So if you’ve been listening to prime time, day time radio over the past couple of months, hanging around amongst the ongoing, stomach churning mediocrity of contemporary dance and electro, plus the extensive force feeding of acts like Drake, Fetty Wap & Rihanna, you may have noticed one new name bouncing merrily around the airwaves and that being Oxford four piece, Glass Animals. Wikipedia refers to their genre style as indietronica… I’ve never heard of that in my life so I’m going to mention it and move on immediately, but whatever they’d be labelled as it’s pretty fresh stuff, it’s kind of sexy and so far, all their recent single releases have been shown plenty of love.

There’s a chance you’d have come across their hit from 2014 called ‘Gooey’, featured on their debut album, but I must hold my hands up and say I missed it entirely and believe it did well in the US and not so great here. What you may not know however is that their brand new album, ‘How To Be A Human Being’ is not even their first and in fact it’s their second LP so far, plus they’ve released two EP’s in their time on top of that. Kicking things off back in 2012 and subsequently releasing their first album two years after, managing to sell around 140,000 copies, a new formula must have been thrown together afterwards and it certainly worked as they’ve had ears on them ever since they got back.

How To Be A Human Being’ was released late August and you must have been living under some sort of rock or have a phone contract on 3 if you haven’t heard tracks like ‘Life Itself’ and ‘Youth’ and most recently, the bizarrely titled ‘Season 2 Episode 3’, especially bizarre as it really ought to be ‘Series 2 Episode 3’ considering none of us here are actually American, but hey potato-tomato etc.

The idea behind the album appears to be that it’s a concept based on real interactions with human kind whilst on their travels and constant touring. It must be said, ‘Life Itself’ is an absolute highlight of the record and it’s no wonder that the responsibility of not only reintroducing the band back into the music scene, but also introducing themselves entirely to a lot of the world. It’s a sexy blend of alternative R&B with a subtle but danceable rhythm, even bordering an alternative indie feel similar to that of Foster the people or Bombay Bicycle Club all wrapped up in a hip hop inspired blanket of musical loveliness. Dave Bayley’s leading vocals are sharp, cool and are delivered in a way that represents the tone and idea behind the track. It feels like a lot of time and effort has carefully been put into the production of the album, to create more than just another record, but a story and a manuscript of their time as the Glass Animals outfit we may all very soon fall in love with. Another stand out or me was the endlessly cool ‘Cane Shuga’ sounding like it was lending inspiration from Everything Everything and Alt-J. The whole album features great synths and trippy beats, blended with beautifully arranged vocals, becoming a really fine piece of work, hopefully appealing to most music fans. As mentioned before, it borrows from most genres and styles, and uses all elements as effectively as I could ever expect.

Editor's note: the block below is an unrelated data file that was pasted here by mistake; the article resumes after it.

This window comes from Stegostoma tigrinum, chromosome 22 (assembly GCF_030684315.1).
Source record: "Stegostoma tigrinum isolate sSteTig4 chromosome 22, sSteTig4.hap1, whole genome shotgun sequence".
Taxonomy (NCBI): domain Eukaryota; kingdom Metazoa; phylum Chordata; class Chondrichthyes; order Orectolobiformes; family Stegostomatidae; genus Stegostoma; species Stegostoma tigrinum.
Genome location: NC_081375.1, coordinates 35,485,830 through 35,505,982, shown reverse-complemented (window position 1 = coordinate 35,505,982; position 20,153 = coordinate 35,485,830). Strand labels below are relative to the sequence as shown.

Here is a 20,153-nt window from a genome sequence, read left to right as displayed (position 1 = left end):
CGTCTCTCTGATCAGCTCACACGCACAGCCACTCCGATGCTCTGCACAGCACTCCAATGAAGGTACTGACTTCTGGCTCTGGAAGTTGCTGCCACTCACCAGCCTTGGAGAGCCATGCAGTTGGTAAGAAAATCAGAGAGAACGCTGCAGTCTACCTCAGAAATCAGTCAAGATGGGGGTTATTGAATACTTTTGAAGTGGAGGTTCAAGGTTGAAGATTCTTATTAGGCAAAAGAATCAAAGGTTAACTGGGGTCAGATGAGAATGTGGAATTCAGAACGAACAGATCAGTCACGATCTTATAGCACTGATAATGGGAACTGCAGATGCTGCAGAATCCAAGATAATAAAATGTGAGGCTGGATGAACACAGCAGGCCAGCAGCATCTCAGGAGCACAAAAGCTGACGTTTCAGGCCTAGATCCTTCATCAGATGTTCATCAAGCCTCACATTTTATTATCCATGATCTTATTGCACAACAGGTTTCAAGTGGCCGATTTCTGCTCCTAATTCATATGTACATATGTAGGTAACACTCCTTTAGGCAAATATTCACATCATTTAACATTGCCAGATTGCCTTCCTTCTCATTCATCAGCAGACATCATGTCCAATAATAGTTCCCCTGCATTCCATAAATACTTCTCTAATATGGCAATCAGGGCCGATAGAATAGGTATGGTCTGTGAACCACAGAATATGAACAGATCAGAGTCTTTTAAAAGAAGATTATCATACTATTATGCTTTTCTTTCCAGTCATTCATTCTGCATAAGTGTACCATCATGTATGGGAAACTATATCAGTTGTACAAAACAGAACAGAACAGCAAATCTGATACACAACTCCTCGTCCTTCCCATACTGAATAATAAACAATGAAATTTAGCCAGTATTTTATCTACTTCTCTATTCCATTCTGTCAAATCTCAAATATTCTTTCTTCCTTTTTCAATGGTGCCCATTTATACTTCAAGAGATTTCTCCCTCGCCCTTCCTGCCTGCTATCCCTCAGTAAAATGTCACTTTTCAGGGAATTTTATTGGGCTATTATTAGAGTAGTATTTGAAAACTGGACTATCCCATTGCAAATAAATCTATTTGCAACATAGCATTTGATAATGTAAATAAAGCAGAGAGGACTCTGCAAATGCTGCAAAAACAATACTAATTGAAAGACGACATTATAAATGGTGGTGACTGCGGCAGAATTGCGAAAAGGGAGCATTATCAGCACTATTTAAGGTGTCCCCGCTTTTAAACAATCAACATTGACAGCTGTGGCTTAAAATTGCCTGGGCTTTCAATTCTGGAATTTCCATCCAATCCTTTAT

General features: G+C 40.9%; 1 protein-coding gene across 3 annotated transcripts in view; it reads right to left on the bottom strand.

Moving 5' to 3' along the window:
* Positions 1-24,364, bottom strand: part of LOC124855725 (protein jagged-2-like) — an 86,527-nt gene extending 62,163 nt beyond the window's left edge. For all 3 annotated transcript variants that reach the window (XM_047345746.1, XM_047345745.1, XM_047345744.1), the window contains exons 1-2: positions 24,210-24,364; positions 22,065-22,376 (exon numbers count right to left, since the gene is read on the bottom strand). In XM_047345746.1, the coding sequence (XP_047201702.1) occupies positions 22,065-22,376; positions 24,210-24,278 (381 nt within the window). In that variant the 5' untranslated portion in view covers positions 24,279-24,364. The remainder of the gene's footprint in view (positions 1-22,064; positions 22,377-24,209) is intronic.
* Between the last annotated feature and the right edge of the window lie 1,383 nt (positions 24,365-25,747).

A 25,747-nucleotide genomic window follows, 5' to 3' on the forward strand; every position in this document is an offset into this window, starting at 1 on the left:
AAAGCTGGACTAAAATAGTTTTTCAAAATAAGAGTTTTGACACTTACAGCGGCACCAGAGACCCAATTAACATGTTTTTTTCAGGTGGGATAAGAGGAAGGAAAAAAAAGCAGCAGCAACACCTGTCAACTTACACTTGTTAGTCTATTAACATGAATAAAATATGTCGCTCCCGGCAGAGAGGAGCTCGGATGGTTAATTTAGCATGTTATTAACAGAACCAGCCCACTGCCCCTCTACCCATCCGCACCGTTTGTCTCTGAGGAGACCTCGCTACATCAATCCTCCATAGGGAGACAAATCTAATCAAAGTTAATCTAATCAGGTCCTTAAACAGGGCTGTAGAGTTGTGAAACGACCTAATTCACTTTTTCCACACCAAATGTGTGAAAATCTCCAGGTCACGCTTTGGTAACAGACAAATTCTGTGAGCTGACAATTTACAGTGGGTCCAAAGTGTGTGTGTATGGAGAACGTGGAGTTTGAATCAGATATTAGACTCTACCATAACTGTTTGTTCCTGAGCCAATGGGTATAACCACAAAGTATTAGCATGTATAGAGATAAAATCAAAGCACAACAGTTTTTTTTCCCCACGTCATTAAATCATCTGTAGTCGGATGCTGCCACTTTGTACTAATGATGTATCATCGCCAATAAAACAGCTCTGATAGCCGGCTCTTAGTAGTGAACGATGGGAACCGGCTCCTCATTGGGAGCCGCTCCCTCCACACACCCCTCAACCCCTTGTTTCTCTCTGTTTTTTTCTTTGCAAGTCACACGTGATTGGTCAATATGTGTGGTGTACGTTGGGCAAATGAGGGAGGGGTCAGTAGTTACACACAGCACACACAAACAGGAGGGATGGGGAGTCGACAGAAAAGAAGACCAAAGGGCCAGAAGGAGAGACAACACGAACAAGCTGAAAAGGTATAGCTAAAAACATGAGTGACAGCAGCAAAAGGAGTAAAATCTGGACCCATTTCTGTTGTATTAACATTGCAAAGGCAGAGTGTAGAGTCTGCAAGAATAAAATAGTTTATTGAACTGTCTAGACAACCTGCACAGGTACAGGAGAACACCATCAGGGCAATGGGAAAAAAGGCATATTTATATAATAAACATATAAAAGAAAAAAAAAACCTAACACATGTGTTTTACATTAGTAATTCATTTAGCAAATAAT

As a side-note, the track titles are brilliant and if life (itself) wasn’t so easy and accessible as it now is and has been for years, people would still partake regularly in digging around at CD stores and record shops and would no doubt feel an overwhelming need to hear ‘How to be a Human Being’ after seeing track titles like ‘[Premade Sandwiches]’ and ‘Pork Soda’.
I know a younger me certainly would have done. “A younger me”…Oh I’m sad now.

Words by Stuart Green (@mojo20_music)




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